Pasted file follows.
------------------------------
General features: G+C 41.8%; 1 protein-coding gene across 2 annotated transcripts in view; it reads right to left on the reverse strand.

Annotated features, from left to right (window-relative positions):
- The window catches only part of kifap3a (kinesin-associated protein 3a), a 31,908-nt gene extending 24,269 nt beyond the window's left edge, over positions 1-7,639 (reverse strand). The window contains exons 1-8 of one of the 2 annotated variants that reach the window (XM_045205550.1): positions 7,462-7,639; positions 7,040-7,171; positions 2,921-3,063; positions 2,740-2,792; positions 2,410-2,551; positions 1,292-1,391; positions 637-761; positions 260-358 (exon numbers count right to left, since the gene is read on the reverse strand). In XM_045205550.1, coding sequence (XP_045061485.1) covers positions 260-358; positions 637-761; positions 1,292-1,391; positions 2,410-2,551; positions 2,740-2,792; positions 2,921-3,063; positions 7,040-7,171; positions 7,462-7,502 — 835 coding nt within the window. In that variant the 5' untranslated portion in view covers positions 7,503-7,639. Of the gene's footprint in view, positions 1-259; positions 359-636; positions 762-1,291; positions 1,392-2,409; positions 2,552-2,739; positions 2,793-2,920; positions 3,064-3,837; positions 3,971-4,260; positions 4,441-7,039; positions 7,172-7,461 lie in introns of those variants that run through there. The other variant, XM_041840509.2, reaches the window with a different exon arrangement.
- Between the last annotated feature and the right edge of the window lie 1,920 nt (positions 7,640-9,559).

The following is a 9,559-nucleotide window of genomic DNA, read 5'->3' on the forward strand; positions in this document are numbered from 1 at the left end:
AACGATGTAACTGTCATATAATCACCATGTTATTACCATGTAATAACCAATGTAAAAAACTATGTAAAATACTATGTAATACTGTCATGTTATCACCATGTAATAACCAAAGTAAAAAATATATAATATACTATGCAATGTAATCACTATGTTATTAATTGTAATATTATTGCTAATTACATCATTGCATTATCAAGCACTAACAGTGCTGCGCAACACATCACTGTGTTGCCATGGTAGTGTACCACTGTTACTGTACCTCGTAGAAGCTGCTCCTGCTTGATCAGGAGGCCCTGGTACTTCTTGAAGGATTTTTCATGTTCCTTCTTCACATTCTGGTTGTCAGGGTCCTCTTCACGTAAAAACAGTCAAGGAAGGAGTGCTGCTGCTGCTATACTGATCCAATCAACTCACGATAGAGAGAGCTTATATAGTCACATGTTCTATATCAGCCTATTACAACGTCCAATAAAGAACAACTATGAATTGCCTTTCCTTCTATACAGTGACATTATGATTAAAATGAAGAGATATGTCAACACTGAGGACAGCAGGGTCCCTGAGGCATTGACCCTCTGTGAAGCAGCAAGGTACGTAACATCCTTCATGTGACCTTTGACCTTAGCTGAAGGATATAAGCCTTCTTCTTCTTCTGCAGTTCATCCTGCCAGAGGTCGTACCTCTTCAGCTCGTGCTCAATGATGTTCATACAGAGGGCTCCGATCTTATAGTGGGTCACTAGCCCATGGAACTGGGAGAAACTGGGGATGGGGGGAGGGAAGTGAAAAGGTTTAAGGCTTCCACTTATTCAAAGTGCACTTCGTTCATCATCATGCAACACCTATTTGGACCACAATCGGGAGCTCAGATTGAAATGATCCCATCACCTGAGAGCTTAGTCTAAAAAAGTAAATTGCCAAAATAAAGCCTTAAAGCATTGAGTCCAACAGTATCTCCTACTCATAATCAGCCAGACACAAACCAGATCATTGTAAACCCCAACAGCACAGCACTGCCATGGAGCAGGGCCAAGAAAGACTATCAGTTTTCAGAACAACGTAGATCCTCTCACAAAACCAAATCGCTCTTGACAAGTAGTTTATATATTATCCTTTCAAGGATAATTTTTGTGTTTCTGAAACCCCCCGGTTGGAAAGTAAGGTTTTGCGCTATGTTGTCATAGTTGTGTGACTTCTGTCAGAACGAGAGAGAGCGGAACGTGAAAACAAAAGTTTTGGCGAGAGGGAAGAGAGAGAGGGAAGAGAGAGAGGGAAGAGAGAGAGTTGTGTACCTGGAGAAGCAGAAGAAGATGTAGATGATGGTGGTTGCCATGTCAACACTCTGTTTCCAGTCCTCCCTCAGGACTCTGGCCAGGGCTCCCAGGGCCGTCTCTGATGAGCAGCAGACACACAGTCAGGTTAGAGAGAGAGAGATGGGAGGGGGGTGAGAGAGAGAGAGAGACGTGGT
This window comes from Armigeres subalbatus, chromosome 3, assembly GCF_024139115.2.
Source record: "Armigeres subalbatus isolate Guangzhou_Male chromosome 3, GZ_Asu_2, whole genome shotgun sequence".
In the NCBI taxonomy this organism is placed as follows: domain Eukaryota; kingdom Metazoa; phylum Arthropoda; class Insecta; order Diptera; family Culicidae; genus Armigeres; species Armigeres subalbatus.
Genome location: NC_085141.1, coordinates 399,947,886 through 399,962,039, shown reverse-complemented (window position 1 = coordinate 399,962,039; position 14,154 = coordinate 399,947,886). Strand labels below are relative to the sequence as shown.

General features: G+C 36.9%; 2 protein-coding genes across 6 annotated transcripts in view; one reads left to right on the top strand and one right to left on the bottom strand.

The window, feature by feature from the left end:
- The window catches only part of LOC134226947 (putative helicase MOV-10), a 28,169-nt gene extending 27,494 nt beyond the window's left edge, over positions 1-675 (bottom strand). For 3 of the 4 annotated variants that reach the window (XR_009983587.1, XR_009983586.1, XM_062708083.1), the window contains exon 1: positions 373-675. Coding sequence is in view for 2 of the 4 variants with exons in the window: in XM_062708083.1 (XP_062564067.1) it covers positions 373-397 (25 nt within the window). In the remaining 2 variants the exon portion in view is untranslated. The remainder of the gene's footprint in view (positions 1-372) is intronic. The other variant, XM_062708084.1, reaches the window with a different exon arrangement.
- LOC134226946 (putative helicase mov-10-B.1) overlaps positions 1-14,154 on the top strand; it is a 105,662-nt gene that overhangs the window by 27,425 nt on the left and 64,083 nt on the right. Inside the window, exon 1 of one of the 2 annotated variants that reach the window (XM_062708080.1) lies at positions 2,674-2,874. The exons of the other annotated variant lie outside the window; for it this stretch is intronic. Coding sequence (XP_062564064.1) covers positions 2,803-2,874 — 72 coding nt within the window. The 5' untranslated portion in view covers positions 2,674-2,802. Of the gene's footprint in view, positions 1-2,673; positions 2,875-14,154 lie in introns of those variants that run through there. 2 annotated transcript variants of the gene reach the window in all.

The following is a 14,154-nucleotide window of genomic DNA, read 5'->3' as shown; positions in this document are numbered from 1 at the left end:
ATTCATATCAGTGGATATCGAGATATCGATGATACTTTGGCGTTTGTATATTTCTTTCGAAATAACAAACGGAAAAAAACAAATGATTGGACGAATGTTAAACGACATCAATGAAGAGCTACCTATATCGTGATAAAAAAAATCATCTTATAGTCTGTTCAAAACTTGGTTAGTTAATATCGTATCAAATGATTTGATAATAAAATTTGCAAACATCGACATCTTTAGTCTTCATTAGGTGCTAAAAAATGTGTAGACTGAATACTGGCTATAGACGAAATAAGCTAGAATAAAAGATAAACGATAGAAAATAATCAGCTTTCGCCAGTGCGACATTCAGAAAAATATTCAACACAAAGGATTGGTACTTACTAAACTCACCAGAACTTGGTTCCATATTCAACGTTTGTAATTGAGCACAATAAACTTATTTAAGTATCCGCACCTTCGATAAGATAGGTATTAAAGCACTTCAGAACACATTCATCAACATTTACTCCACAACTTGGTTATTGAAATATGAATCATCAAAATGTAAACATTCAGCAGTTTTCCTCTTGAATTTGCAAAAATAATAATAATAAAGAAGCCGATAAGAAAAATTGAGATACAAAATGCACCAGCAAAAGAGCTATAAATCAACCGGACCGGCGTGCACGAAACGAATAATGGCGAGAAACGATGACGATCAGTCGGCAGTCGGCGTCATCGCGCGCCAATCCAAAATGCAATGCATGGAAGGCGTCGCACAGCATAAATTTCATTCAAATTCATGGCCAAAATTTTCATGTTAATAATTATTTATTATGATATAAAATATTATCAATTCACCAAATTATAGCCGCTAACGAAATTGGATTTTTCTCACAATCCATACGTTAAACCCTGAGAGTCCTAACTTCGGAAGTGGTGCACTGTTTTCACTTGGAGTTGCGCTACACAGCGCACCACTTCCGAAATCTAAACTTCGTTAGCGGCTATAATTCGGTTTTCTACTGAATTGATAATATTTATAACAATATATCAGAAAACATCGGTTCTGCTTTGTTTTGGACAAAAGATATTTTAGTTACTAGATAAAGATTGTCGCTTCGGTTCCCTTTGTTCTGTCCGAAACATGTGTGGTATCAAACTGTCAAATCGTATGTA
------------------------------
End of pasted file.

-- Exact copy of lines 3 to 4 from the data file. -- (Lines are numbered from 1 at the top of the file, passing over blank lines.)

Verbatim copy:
- The window catches only part of kifap3a (kinesin-associated protein 3a), a 31,908-nt gene extending 24,269 nt beyond the window's left edge, over positions 1-7,639 (reverse strand). The window contains exons 1-8 of one of the 2 annotated variants that reach the window (XM_045205550.1): positions 7,462-7,639; positions 7,040-7,171; positions 2,921-3,063; positions 2,740-2,792; positions 2,410-2,551; positions 1,292-1,391; positions 637-761; positions 260-358 (exon numbers count right to left, since the gene is read on the reverse strand). In XM_045205550.1, coding sequence (XP_045061485.1) covers positions 260-358; positions 637-761; positions 1,292-1,391; positions 2,410-2,551; positions 2,740-2,792; positions 2,921-3,063; positions 7,040-7,171; positions 7,462-7,502 — 835 coding nt within the window. In that variant the 5' untranslated portion in view covers positions 7,503-7,639. Of the gene's footprint in view, positions 1-259; positions 359-636; positions 762-1,291; positions 1,392-2,409; positions 2,552-2,739; positions 2,793-2,920; positions 3,064-3,837; positions 3,971-4,260; positions 4,441-7,039; positions 7,172-7,461 lie in introns of those variants that run through there. The other variant, XM_041840509.2, reaches the window with a different exon arrangement.
- Between the last annotated feature and the right edge of the window lie 1,920 nt (positions 7,640-9,559).